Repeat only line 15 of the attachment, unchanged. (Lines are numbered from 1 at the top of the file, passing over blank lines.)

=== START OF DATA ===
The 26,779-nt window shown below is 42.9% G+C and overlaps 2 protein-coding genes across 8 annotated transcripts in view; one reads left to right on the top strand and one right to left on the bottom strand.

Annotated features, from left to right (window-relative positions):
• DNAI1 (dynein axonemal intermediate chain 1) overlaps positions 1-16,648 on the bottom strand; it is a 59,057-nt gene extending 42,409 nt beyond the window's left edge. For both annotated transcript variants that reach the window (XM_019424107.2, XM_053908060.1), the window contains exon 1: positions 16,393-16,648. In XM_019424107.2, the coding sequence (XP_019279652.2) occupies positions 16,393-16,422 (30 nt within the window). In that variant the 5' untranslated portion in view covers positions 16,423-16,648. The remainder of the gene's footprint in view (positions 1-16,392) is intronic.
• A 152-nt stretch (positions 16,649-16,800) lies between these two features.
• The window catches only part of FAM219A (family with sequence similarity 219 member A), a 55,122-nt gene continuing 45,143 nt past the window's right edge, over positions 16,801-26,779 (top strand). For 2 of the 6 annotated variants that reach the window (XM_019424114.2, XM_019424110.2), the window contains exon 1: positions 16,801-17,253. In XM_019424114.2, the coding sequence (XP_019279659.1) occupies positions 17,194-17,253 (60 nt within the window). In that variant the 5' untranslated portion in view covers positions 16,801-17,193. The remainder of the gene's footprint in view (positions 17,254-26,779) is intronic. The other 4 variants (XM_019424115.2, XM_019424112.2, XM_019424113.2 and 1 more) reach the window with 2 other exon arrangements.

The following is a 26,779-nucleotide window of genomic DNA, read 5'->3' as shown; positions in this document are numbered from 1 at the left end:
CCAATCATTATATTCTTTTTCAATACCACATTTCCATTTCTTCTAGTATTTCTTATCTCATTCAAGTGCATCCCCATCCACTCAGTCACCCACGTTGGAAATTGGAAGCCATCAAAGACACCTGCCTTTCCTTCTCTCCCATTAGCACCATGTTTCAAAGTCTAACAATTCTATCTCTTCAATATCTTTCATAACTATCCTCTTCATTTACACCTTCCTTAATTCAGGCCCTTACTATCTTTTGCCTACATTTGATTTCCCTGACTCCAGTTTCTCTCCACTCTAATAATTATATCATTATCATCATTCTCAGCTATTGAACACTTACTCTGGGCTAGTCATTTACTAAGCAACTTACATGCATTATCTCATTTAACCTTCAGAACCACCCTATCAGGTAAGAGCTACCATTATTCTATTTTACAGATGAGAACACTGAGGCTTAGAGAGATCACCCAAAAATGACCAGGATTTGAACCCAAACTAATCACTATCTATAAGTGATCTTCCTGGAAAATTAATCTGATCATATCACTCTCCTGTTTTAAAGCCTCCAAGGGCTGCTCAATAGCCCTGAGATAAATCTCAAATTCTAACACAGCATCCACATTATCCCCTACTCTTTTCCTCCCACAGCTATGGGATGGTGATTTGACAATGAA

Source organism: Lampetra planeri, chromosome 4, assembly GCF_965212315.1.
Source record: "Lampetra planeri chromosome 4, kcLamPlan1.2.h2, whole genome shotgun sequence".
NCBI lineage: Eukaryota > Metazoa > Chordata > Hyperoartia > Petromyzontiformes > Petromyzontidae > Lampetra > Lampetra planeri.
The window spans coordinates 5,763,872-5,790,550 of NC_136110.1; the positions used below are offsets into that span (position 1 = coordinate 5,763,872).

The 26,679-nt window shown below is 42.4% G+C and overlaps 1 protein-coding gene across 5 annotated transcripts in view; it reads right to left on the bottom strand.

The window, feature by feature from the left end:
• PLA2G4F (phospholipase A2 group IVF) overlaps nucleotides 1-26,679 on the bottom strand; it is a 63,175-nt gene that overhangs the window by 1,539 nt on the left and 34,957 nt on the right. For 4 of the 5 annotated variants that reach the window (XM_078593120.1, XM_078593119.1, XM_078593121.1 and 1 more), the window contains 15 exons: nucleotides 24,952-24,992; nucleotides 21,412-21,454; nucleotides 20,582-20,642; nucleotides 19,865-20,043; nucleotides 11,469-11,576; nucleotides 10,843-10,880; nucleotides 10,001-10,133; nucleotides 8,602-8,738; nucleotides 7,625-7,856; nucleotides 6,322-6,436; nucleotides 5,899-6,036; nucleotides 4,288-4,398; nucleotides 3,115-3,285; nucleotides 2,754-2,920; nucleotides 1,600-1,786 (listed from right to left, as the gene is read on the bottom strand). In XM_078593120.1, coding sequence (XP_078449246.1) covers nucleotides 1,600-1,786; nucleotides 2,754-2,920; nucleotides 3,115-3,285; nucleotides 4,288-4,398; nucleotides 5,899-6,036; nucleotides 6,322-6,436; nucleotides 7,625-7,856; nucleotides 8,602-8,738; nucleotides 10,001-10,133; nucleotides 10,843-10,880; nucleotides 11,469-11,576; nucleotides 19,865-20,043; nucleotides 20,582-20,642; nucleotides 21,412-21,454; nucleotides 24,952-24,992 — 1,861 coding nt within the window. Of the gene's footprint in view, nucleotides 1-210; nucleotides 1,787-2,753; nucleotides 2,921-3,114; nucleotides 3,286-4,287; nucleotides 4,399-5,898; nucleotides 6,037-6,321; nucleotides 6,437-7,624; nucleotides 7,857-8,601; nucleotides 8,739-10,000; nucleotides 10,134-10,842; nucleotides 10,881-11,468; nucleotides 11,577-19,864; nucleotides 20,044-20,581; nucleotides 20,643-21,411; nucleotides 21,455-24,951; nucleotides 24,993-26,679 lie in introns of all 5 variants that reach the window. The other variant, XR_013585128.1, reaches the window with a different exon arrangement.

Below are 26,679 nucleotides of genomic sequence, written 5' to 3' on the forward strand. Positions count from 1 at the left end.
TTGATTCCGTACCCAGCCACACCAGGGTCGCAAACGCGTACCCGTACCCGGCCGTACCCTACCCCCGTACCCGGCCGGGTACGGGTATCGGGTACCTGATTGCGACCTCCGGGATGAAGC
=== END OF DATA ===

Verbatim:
Below are 26,679 nucleotides of genomic sequence, written 5' to 3' on the forward strand. Positions count from 1 at the left end.